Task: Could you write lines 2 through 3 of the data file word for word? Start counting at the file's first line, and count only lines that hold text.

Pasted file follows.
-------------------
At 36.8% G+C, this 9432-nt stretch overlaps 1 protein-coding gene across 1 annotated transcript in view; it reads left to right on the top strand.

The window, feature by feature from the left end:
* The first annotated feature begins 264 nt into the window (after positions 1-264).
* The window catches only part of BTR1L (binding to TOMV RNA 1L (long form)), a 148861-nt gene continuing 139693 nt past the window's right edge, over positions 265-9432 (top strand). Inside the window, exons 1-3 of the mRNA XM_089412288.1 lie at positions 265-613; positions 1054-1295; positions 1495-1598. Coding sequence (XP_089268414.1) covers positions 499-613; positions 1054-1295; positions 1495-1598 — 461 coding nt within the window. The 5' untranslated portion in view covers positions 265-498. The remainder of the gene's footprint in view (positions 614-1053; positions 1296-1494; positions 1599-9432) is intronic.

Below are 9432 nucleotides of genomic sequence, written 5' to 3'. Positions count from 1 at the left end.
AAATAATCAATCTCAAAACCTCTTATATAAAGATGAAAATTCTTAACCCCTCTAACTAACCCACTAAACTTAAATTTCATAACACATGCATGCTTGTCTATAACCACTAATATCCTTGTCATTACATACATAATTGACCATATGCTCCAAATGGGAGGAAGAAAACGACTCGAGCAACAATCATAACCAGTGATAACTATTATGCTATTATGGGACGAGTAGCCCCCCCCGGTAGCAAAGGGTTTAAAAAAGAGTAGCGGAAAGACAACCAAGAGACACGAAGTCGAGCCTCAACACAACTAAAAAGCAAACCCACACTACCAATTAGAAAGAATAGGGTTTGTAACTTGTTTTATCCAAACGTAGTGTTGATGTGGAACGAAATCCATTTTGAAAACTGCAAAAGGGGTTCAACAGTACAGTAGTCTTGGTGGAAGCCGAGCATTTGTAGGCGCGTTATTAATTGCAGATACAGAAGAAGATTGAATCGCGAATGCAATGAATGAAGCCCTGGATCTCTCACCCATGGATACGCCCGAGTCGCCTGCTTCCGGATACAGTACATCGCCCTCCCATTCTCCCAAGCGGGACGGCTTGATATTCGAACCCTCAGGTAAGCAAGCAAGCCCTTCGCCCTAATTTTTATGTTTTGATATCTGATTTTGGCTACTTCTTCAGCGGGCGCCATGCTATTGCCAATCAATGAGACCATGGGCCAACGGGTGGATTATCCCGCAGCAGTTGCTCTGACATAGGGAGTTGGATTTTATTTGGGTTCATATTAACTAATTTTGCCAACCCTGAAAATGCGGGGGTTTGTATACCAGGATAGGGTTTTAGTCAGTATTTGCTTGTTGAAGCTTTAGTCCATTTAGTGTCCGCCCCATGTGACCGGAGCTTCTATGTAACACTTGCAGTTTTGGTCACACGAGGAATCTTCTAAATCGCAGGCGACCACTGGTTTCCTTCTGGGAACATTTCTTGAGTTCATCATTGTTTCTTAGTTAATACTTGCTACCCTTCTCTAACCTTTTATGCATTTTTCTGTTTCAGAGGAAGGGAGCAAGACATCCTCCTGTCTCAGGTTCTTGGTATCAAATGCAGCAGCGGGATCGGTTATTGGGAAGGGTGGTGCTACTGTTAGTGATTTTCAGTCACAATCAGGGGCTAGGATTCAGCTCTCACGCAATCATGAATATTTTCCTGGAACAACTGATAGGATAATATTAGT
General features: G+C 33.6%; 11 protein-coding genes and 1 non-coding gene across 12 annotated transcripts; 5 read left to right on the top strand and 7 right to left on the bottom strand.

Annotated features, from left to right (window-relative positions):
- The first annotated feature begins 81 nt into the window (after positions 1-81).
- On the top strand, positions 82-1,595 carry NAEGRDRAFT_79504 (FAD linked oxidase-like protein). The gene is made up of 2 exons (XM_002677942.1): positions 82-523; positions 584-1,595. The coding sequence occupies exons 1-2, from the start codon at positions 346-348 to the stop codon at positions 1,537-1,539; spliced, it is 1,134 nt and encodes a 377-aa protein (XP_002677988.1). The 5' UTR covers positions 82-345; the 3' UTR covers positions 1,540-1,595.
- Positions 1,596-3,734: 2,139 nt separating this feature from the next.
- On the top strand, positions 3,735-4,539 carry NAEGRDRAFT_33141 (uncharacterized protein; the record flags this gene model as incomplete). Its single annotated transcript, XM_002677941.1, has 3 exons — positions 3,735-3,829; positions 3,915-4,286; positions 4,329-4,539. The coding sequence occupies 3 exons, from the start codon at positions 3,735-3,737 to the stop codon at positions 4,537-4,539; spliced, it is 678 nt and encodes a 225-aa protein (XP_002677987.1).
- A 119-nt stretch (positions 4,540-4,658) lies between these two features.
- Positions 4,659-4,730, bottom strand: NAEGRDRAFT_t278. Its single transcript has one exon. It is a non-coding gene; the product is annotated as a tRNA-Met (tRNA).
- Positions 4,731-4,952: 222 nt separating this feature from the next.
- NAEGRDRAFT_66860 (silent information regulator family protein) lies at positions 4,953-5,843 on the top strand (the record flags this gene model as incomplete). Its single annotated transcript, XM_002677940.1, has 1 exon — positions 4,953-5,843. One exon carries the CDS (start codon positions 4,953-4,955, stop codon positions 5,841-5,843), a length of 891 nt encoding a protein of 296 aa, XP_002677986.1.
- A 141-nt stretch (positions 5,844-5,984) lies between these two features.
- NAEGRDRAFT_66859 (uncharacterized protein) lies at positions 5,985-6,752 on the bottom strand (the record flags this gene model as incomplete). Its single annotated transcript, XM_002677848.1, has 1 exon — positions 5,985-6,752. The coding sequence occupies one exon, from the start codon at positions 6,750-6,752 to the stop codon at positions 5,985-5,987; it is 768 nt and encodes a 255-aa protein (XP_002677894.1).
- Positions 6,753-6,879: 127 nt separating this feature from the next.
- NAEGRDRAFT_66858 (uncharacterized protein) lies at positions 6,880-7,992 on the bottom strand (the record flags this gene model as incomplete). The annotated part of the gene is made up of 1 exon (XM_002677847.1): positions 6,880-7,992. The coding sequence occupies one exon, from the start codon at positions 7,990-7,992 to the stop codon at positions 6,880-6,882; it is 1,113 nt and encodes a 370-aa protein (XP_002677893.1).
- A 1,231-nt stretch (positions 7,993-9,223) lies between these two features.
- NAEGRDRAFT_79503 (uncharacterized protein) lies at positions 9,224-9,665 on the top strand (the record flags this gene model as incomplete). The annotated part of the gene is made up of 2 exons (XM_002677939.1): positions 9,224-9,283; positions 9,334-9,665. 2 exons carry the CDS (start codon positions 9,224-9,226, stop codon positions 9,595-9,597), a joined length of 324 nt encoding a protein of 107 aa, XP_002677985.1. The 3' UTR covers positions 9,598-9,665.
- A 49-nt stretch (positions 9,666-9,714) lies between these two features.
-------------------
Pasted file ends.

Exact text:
The window, feature by feature from the left end:
* The first annotated feature begins 264 nt into the window (after positions 1-264).